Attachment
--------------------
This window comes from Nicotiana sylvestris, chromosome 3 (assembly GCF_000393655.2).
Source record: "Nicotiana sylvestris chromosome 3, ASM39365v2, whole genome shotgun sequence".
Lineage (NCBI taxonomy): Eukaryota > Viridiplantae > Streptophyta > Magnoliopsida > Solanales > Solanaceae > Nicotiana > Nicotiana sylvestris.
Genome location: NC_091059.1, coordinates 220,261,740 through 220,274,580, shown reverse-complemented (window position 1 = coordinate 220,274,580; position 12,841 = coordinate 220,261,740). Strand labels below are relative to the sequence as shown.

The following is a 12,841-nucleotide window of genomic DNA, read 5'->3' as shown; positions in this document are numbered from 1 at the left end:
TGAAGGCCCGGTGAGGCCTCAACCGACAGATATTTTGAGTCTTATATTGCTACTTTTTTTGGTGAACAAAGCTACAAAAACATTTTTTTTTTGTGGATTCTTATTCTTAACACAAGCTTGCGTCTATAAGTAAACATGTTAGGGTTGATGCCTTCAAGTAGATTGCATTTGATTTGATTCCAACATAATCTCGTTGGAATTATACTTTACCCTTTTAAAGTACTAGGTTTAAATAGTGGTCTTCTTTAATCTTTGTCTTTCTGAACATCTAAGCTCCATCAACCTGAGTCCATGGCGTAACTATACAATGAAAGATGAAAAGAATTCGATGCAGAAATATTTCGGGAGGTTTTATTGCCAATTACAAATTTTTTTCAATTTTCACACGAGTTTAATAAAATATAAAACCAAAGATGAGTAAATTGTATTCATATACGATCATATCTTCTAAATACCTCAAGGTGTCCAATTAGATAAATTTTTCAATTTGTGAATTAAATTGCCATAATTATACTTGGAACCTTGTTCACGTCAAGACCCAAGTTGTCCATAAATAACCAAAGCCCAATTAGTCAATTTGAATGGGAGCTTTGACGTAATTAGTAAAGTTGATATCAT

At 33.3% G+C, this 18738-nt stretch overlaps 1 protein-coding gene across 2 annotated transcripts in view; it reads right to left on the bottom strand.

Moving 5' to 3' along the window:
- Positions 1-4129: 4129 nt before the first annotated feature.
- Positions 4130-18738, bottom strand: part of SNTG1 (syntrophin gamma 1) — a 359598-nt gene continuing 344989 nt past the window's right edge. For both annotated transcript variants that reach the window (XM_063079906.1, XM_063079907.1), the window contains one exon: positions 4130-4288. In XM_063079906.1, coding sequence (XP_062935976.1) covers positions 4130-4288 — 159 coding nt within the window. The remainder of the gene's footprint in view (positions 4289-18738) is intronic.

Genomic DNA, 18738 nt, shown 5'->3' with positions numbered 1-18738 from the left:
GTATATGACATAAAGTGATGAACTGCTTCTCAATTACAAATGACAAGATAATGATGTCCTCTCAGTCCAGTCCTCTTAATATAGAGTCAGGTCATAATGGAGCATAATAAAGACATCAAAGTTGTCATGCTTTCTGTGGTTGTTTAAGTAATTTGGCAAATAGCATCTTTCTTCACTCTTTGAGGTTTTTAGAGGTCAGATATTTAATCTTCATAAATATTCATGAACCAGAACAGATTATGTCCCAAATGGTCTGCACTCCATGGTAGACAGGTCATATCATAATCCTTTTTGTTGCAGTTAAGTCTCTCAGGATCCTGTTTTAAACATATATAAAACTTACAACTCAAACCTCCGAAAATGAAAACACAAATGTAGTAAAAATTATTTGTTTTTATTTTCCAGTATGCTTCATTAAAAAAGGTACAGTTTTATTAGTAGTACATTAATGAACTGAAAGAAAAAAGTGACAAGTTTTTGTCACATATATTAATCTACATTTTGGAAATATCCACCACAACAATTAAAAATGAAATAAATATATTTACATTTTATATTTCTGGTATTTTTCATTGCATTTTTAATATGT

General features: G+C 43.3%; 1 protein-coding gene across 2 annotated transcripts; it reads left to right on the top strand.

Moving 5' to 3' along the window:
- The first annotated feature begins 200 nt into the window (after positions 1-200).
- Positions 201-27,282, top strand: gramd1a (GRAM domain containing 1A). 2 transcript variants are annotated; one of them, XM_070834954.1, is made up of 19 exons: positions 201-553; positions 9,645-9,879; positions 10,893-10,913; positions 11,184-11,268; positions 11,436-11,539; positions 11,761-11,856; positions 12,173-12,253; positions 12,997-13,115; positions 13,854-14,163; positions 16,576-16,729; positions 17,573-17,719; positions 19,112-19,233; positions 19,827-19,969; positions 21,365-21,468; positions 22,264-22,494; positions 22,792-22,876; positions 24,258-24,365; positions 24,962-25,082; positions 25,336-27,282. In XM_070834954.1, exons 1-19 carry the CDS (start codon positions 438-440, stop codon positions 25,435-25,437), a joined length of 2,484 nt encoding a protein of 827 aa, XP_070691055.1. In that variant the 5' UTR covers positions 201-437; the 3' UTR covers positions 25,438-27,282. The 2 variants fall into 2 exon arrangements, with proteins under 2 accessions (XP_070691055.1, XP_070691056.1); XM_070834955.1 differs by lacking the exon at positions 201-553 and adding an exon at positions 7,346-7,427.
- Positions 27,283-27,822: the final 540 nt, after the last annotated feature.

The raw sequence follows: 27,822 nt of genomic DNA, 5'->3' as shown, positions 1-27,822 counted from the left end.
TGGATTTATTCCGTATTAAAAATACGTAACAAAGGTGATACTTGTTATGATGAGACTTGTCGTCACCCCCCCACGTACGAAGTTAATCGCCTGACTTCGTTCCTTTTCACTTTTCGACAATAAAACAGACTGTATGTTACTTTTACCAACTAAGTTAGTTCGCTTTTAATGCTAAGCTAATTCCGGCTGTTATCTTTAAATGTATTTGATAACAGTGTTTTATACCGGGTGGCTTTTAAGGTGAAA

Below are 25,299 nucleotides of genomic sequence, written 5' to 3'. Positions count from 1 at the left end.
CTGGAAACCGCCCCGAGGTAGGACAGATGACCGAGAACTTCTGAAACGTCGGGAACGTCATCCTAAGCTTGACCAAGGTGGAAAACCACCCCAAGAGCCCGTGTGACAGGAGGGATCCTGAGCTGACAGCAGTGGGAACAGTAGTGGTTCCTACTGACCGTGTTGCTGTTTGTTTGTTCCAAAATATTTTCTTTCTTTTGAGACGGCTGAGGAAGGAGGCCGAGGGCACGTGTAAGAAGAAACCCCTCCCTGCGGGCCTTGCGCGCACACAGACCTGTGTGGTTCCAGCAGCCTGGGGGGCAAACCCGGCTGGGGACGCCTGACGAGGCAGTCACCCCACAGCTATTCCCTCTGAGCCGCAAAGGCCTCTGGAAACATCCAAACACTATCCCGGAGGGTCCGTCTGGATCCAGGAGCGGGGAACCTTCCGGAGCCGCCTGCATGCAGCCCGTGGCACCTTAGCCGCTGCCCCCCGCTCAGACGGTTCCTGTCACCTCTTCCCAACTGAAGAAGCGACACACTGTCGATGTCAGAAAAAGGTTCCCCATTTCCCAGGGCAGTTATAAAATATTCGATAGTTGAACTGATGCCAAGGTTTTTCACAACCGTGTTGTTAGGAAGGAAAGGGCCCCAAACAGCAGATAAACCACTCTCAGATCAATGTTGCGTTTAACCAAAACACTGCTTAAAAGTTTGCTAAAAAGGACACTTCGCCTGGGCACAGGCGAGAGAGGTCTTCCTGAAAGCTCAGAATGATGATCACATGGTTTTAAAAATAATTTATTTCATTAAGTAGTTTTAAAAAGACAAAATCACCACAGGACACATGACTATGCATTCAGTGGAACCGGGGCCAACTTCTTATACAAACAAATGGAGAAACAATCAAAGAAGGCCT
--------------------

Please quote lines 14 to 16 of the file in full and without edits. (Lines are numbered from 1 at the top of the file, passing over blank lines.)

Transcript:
Moving 5' to 3' along the window:
- The first annotated feature begins 200 nt into the window (after positions 1-200).
- Positions 201-27,282, top strand: gramd1a (GRAM domain containing 1A). 2 transcript variants are annotated; one of them, XM_070834954.1, is made up of 19 exons: positions 201-553; positions 9,645-9,879; positions 10,893-10,913; positions 11,184-11,268; positions 11,436-11,539; positions 11,761-11,856; positions 12,173-12,253; positions 12,997-13,115; positions 13,854-14,163; positions 16,576-16,729; positions 17,573-17,719; positions 19,112-19,233; positions 19,827-19,969; positions 21,365-21,468; positions 22,264-22,494; positions 22,792-22,876; positions 24,258-24,365; positions 24,962-25,082; positions 25,336-27,282. In XM_070834954.1, exons 1-19 carry the CDS (start codon positions 438-440, stop codon positions 25,435-25,437), a joined length of 2,484 nt encoding a protein of 827 aa, XP_070691055.1. In that variant the 5' UTR covers positions 201-437; the 3' UTR covers positions 25,438-27,282. The 2 variants fall into 2 exon arrangements, with proteins under 2 accessions (XP_070691055.1, XP_070691056.1); XM_070834955.1 differs by lacking the exon at positions 201-553 and adding an exon at positions 7,346-7,427.